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City, schools meet to discuss future

Swimmers at Mary Wayte Pool enjoy the open swim time. City officials and the school district are working on a plan to keep the pool open. - Chad Coleman/Staff Photo
Swimmers at Mary Wayte Pool enjoy the open swim time. City officials and the school district are working on a plan to keep the pool open.
— image credit: Chad Coleman/Staff Photo

The Mercer Island School District wants to keep the  Mary Wayte Pool afloat for another 10-15 years, as long as the city continues to provide financial help for the 40-year-old pool. The pool is just one of the issues that face the schools and city as they address the need to replace aging facilities and infrastructure on the Island.  Pledging to work together, the City Council and the School Board met at a joint meeting Oct. 27.

Olympic Aquatics, which operates the pool, is interested in extending their contract. But some major investment into the pool is still necessary; a new heater for the pool is needed and the pool needs to be resurfaced, said MISD superintendent Gary Plano. The restrooms have already had a facelift to include ADA accessibility.

The two bodies agreed in concept to extend the interlocal agreement between the two to keep the pool open and operating, and agreed to begin work on a new interlocal agreement in the first quarter of 2012. The current two-year agreement, which was entered into in January, would need to be extended. The agreement also has an escape clause for either party to end the agreement, which needs specificity.

The School Board also wants to move forward on a future partnership of the two body’s transportation fleets. The school district’s 21st Century Facilities Committee has recommended moving the buses off the present site next to the stadium. As part of the plan, the board is looking at options to move their fleet to a location near City Hall and perhaps sharing space and maintenance services with the city. The school district wanted assurance from the city that such an arrangement is possible.

The city has an equipment bay that services most of the city’s vehicles, whereas the district has to send buses off-Island for maintenance.

“This is an opportunity that should be considered and pursued,” said City Manager Rich Conrad.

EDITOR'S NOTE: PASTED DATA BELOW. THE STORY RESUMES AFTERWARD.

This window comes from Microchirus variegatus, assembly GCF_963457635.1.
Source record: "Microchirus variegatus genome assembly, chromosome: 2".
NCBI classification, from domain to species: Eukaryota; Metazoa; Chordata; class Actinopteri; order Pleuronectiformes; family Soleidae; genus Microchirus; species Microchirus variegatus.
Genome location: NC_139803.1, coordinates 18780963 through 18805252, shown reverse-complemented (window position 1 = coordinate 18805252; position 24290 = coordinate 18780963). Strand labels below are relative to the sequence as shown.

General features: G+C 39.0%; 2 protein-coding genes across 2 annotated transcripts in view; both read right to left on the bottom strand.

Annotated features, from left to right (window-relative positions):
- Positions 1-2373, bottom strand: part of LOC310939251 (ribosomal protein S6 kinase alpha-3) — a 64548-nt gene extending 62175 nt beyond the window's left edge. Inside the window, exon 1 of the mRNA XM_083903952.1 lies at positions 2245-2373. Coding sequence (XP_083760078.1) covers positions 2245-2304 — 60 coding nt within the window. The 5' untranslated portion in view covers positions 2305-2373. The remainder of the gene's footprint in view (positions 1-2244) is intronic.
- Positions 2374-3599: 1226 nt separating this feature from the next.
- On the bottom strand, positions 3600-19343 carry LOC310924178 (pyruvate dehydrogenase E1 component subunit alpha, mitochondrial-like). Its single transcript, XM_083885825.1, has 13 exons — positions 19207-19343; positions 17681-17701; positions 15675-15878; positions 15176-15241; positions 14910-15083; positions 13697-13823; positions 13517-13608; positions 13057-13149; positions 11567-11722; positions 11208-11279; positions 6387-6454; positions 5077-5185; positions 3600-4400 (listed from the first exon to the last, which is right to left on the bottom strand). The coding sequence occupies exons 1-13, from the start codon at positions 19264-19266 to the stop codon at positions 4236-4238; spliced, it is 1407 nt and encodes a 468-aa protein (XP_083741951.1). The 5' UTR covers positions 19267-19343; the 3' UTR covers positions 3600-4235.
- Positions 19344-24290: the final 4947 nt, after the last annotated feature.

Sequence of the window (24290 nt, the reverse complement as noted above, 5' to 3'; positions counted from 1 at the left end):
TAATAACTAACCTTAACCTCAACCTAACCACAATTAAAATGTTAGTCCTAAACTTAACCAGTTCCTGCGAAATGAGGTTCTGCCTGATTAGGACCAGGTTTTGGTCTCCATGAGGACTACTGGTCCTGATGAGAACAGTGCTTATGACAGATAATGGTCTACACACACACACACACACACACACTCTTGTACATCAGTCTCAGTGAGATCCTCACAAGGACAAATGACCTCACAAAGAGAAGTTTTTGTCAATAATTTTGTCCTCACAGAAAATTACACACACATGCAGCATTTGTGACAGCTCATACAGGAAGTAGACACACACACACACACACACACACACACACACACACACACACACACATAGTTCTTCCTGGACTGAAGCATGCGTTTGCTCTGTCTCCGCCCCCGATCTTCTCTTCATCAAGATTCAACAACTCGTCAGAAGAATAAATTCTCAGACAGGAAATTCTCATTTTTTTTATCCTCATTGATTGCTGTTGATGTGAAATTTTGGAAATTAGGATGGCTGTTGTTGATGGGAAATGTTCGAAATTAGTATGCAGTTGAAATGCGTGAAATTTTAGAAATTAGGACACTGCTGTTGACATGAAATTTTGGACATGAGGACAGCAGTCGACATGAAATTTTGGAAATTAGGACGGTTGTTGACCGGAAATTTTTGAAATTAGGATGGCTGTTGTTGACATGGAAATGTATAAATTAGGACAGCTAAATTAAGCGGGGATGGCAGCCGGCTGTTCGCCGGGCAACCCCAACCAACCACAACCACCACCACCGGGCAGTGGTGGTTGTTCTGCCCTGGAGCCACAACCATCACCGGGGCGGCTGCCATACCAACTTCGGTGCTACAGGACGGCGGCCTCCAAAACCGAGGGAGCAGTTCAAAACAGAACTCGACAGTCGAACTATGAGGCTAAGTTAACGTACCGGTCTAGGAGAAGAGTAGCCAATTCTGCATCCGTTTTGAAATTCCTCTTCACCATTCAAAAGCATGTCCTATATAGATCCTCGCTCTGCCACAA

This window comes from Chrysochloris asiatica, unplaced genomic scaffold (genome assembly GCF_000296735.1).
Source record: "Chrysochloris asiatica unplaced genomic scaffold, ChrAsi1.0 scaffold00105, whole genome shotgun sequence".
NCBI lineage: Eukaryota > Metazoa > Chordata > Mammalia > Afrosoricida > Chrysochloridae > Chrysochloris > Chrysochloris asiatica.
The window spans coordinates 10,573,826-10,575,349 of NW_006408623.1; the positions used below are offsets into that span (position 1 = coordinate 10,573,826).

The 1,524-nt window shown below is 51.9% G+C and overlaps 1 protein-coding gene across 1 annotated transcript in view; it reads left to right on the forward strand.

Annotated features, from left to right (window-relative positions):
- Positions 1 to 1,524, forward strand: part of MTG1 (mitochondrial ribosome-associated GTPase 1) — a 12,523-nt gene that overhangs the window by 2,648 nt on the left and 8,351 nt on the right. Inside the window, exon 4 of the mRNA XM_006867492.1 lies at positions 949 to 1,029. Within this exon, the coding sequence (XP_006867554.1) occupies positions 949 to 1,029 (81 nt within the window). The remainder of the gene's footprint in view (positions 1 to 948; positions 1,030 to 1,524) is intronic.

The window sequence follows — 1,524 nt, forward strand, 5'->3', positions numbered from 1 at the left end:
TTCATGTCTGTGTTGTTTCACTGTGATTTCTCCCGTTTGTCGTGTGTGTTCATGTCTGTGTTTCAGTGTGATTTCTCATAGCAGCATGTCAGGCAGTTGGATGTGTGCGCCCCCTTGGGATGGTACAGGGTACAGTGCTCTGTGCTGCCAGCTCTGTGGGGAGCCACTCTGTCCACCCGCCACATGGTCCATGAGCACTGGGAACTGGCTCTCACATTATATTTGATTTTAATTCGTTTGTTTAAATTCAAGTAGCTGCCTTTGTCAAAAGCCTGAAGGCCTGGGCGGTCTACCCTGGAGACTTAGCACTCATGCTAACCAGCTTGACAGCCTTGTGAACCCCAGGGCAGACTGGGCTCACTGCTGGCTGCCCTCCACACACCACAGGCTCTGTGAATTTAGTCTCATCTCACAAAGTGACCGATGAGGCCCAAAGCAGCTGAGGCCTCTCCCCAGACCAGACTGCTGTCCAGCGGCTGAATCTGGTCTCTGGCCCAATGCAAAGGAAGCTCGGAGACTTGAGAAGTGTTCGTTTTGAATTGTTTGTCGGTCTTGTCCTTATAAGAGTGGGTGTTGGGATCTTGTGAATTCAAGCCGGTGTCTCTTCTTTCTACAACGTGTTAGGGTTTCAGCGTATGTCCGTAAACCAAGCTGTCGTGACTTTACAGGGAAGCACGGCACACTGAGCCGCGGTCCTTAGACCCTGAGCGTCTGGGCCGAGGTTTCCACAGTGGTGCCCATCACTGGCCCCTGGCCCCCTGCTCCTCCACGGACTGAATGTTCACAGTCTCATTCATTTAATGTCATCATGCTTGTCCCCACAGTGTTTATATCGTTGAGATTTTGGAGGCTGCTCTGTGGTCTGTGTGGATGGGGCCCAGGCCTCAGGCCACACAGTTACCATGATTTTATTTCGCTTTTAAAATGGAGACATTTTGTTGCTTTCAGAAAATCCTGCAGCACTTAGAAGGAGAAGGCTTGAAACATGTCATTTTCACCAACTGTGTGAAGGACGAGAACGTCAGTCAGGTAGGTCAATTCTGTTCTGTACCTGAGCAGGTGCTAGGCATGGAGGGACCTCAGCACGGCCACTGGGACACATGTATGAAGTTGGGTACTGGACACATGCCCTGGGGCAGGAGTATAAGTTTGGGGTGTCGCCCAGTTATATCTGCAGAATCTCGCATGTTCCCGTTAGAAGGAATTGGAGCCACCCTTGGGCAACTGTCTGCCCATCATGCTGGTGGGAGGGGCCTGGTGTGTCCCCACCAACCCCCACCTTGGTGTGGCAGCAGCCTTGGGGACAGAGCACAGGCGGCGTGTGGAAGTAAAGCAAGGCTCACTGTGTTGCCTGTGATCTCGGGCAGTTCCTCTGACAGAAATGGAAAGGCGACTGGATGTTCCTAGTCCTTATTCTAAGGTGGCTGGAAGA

Securing land around City Hall could be difficult; Conrad said he is not sure the city can provide the assurance the School Board wants.

“But there are opportunities around City Hall,” Conrad said.

City Council member Dan Grausz suggested the district should move quickly on land acquisition given the soft market, noting that both parties represent the same taxpayers.

In light of the congestion and accidents on streets surrounding the high school campus, the district has met with student leadership to come up with ideas to reduce traffic. Many students now have Orca cards, but it’s unknown how much they use them. MISD board member Adair Dingle suggested that perhaps the city could engineer a pull-out lane for turning into the school. The problem is on the city’s radar, with Conrad stating they hope to have something shaped by early 2012.

The final issue on the agenda was the district’s plan to replace or rebuild schools. Some of the plans include taking over space now used by tenants. Grausz asked about Youth Theatre Northwest, making the point that the district is not in the theater business. MISD board member Janet Frohnmayer pointed out that YTN is a valuable community asset. If the district doesn’t need the site that YTN is on now, it will continue to function unless a ‘black box’ theater is included in the school plan.

The school district must begin to make its case to voters for the money.

The bottom line is overcrowding, but Dingle pointed out that most people, who don’t have kids in the schools, don’t realize how crowded the schools are. That said, the district intends to send a mailer out in about 10 days, to all citizens, about the facilities plan.

Conrad said the city is entering into a phase where most of the taxpayers’ money will be going toward schools.

Discussion of building a fourth elementary school was a bit contentious, since locating a 10-acre site on Mercer Island is tricky. Council member Mike Cero likes the idea of a fourth elementary school on the North end, if property could be secured. Council member Jane Meyer Brahm said she thought it would be a hard sell to float a bond for four new elementary schools.

“The fact that 650 students are in portables will resonate with voters,” she said.

 

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